Diplomatic Text

[Page 1]
Ashburn May 25th 1779
Sir /


I promised from the Road to give you an
account of your Patient she apears to me
to be much better than when we left Edenburgh
we at first went two stages a day but since
we came into England we have gone three we
are never out till after nine in the morning not
after seven at night -- Mrs Ogilvy Coughs much
less and hardly any when in the Chaise she sleeps
better and has had only 3 nights any thing of
the shortness of Breath, and then to no great
degree - the pain in her side she says is not
so constant nor so severe as when at Couper
but she still often complains of a little uneasy¬
ness in her breast ↑and side. -- We shall still be about
four days up on our Road to London and I
should wish much you wou'd let us know by
a letter there whether you wish us to remain
any time at Bristol or what you would wish
us to do ----- there is one thing which perhaps
it may be necessary you shou'd be acquainted with
which is that Mrs Ogilvy has continued out of



[Page 2]

Order ↑now↑ for thirteen days ↑bad↑ - as it is not to any
great degree and Mrs Ogilvy finds herself
better I shou'd hope their was nothing in it
but I do not think it proper to conceal any
thing of that kind in her situation from
those whose advice we depend upon --
Mrs Ogilvy bids me also ask you what quantity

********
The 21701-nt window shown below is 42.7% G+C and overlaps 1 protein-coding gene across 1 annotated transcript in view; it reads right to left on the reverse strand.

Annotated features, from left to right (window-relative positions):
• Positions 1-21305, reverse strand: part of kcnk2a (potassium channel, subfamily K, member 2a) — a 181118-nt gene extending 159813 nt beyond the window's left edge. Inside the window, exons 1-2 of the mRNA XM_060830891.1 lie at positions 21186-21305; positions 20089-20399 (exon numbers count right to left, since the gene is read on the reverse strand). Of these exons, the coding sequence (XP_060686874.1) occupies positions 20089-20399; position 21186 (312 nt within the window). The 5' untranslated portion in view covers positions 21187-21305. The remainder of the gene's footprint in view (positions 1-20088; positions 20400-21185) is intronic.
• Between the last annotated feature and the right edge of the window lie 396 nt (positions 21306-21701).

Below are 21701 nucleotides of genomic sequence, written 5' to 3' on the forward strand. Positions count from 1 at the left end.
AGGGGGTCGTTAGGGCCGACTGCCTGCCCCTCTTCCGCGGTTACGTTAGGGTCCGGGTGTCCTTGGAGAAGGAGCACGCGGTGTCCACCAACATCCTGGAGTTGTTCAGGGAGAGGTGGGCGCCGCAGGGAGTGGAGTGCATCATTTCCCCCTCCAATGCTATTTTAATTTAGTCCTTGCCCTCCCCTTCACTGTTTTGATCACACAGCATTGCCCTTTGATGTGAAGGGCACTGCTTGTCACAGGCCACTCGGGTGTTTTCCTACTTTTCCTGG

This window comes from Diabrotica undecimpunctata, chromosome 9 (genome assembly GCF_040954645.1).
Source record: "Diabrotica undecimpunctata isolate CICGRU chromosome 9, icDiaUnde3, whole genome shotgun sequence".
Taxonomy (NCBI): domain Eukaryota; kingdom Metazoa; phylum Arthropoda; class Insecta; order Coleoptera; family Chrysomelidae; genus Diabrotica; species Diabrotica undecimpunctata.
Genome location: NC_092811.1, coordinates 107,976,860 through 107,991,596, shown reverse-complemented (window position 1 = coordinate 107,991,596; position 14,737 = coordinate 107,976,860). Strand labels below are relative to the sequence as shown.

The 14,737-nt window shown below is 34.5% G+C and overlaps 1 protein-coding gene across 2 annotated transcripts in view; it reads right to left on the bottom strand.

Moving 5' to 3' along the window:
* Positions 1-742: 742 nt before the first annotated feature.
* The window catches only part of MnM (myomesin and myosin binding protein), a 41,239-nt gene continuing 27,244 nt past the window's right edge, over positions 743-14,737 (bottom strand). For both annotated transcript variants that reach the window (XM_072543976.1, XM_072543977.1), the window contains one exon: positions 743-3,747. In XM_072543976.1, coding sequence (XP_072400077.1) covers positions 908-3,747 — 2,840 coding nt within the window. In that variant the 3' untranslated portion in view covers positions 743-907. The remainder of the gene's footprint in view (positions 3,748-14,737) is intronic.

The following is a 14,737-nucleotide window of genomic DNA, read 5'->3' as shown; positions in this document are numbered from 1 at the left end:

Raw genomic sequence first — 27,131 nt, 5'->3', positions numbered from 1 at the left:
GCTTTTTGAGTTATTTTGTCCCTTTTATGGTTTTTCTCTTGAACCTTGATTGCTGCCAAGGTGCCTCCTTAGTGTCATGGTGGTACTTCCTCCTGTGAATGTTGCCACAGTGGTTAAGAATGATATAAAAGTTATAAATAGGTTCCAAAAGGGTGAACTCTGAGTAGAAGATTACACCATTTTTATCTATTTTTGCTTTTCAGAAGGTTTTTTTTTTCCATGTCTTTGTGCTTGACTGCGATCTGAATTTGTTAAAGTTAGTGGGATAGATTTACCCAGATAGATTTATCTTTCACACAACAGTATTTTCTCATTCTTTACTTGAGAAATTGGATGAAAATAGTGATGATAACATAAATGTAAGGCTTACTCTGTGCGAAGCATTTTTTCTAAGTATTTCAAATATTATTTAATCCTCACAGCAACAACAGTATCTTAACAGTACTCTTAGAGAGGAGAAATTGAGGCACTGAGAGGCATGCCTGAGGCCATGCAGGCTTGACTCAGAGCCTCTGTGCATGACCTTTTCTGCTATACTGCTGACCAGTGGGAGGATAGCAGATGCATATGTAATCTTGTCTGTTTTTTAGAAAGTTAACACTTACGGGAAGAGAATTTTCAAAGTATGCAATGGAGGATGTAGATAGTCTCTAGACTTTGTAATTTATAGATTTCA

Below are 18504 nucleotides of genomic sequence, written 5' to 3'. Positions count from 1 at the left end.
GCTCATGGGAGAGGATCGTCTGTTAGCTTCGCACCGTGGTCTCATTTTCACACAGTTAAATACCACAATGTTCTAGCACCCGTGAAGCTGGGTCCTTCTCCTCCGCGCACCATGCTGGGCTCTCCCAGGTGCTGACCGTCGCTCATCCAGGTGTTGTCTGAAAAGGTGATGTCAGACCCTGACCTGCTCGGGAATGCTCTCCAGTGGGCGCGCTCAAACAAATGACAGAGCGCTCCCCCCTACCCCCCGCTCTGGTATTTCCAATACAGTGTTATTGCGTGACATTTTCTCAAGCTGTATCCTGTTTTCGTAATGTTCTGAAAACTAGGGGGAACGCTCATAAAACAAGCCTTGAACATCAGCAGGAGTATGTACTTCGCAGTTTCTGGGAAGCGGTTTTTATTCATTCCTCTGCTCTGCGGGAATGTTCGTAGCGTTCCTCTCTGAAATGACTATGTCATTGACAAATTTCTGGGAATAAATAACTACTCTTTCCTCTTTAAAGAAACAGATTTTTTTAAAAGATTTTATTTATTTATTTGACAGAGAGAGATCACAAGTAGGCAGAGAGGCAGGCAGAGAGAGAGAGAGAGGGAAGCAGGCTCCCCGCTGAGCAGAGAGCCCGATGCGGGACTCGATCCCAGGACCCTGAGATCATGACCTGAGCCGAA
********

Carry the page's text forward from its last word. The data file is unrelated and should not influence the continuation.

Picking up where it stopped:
of the Bristol water she shou'd Drink --
We dined to day at Buxton with Lord Hopeton
my Lord Honnest Man is not so well as I cou'd
wish him - he has had an Inflamation in his Eyes
and I do not think he seems in very good spirits
Lady Hopeton was confined to her Room so
we only saw my Lord and good Lady Charlotte
Erskine - We have had remarkable warm weather
for some days past - at passing of Carlisle
I wished to have seen the Senhouses's but I
thought it better at present not to go to
a private House with Mrs Ogilvy as we
can answer better for one time and that
we have every thing to our mind in an inn -
We wished much to see the Lancashire Witches 1 .
Mrs Ogilvy said she woud give any thing for
a fair. We were in good luck for we met


[Page 3]

with one in Preston and another at Manchester
and we both agreed we never had seen so many
pretty Woeman - My pen is bad indeed and I
am sleepy so I must only beg Dr Cullens excuse
for this trouble beg to hear from him and
with best Compts to Mrs Cullens Mr & Miss
Cullens and Mrs Ogilvies best Compts to
Dr Cullen beg he will believe me to be with
reguard his Obliged &c

Ann Hope Grant



[Page 4]


To
Dr Cullen
Mint Closs


Miss H. G.
C Mrs Ogilvie
May 25. 1779
x p15

Notes:

1: The famous Lancashire Witch trials of the early seventeenth-century generated various local legends, tales, poems and novelistic treatments, but the phrase, as the context here suggests, came to be used to refer colloquially to 'beautiful women'.